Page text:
More photos from the Huntington visit from this past weekend. One thing I thought odd: in the two big double beds of Austin roses, someone had stuck in a couple of random HT's, the red striped 'Rock and Roll' was wedged in between something like 'The Nun' and 'Hilda Murrel'. Were they that desperate for space?
The 'Temple of Love' was surrounded by a mass planting of 'Tamora' for many years. It appears 'Tamora' has been replaced by 'Iceberg'. I love the curve of that path.
'English Garden': Their 'English Garden' is a little bigger than my 'English Garden'. Flowers look identical, though.
'Teasing Georgia' was a large shrub with just a couple of flowers that day:
'Sally Holmes', looking great that day, but she won't do much else for the rest of the year.
In general, the roses were in full spring flush, much later than mine!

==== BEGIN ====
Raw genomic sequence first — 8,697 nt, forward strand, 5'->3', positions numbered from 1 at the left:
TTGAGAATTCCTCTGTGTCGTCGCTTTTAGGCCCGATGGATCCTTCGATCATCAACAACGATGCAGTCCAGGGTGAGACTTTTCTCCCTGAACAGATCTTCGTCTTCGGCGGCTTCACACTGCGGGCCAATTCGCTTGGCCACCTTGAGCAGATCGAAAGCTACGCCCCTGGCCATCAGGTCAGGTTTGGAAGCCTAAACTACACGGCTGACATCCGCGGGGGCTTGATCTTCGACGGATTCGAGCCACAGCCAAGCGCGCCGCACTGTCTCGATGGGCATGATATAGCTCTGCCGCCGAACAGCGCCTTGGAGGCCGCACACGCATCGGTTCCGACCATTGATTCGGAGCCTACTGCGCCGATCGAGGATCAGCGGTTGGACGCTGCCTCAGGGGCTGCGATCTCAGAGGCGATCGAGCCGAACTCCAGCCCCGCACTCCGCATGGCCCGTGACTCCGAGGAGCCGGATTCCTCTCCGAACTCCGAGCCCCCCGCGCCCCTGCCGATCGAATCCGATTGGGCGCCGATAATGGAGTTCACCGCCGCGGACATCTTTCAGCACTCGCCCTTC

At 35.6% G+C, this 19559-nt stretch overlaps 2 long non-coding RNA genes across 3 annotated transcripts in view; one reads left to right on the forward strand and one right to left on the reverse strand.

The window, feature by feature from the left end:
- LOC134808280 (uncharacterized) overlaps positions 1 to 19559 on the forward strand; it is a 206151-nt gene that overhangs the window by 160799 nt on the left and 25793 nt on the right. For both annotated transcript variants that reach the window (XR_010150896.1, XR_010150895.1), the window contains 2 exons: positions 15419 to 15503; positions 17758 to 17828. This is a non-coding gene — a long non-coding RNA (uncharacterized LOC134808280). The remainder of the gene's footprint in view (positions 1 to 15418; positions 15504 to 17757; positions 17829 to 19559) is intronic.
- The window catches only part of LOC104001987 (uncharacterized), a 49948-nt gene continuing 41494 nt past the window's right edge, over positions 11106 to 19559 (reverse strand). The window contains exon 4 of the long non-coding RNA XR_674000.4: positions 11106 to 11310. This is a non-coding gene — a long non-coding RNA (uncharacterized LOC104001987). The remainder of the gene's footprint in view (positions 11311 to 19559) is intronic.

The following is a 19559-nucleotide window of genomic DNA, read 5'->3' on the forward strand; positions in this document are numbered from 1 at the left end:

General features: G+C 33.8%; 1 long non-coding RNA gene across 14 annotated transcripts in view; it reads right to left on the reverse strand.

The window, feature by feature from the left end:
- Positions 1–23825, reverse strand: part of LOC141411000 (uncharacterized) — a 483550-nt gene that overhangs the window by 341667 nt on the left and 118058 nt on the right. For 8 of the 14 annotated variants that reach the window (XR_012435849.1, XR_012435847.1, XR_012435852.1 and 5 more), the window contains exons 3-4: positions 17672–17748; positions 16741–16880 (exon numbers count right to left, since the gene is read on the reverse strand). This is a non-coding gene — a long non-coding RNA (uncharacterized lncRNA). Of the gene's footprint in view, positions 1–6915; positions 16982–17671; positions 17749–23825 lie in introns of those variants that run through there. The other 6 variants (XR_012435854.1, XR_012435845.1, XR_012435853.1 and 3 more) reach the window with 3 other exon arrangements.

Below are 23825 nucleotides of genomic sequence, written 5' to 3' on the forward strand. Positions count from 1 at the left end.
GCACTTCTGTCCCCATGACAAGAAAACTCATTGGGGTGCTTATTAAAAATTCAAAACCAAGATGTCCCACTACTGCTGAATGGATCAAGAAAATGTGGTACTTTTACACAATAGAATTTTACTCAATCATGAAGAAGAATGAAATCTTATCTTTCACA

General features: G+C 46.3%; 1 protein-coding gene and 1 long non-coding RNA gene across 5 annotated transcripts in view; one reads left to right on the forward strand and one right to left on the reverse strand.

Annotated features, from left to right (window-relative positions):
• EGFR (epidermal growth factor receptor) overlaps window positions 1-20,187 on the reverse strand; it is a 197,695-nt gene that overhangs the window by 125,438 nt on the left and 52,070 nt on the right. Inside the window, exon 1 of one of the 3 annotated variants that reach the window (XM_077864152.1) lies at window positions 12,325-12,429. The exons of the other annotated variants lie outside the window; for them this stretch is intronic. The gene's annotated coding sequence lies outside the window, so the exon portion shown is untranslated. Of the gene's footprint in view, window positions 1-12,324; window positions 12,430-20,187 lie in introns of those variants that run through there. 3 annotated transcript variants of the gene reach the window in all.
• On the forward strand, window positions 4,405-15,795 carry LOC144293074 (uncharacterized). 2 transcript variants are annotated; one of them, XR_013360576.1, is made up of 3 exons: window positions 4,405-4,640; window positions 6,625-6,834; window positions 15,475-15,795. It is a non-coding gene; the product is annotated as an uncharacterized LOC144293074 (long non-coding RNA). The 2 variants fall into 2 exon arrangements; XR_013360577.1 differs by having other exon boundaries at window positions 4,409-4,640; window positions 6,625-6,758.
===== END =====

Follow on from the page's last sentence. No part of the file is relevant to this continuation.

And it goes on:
The can-be-beautiful 'Pierre de Ronsard' (aka 'Eden'), so often ruined by thrips and botrytis, looking miraculously good that day:
I couldn't id this one, and there was no tag. What species rose is yellow? Rosa foetida?
The bees were enjoying it:
Also in the rose garden, the bark of a giant Mexican Cypress forms a complex pattern:
In the nearby Shakespeare garden, a Sambucus nigra 'Black Beauty' looked great. I thought they did not like southern California, but this one obviously does. It was large and apparently thriving:
A new young 'Black Beauty' mixed in with cannas, rush, salvias. Pomegranate in the background.
What would be a fine companion for the black Sambucus, but in another area of the Huntington, the Children's Garden. Santolina 'Lemon Fizz', looking both lemony and fizzy.
Also in the Children's garden, a once-low-rosette of ornamental kale had become an odd Cussonia-like tower.
The sky blue of Plumbago (ariculata?):
The remodeled Japanese garden was reopened, but we did not see the new bits. When one visits with a large family party, once must go with the flow.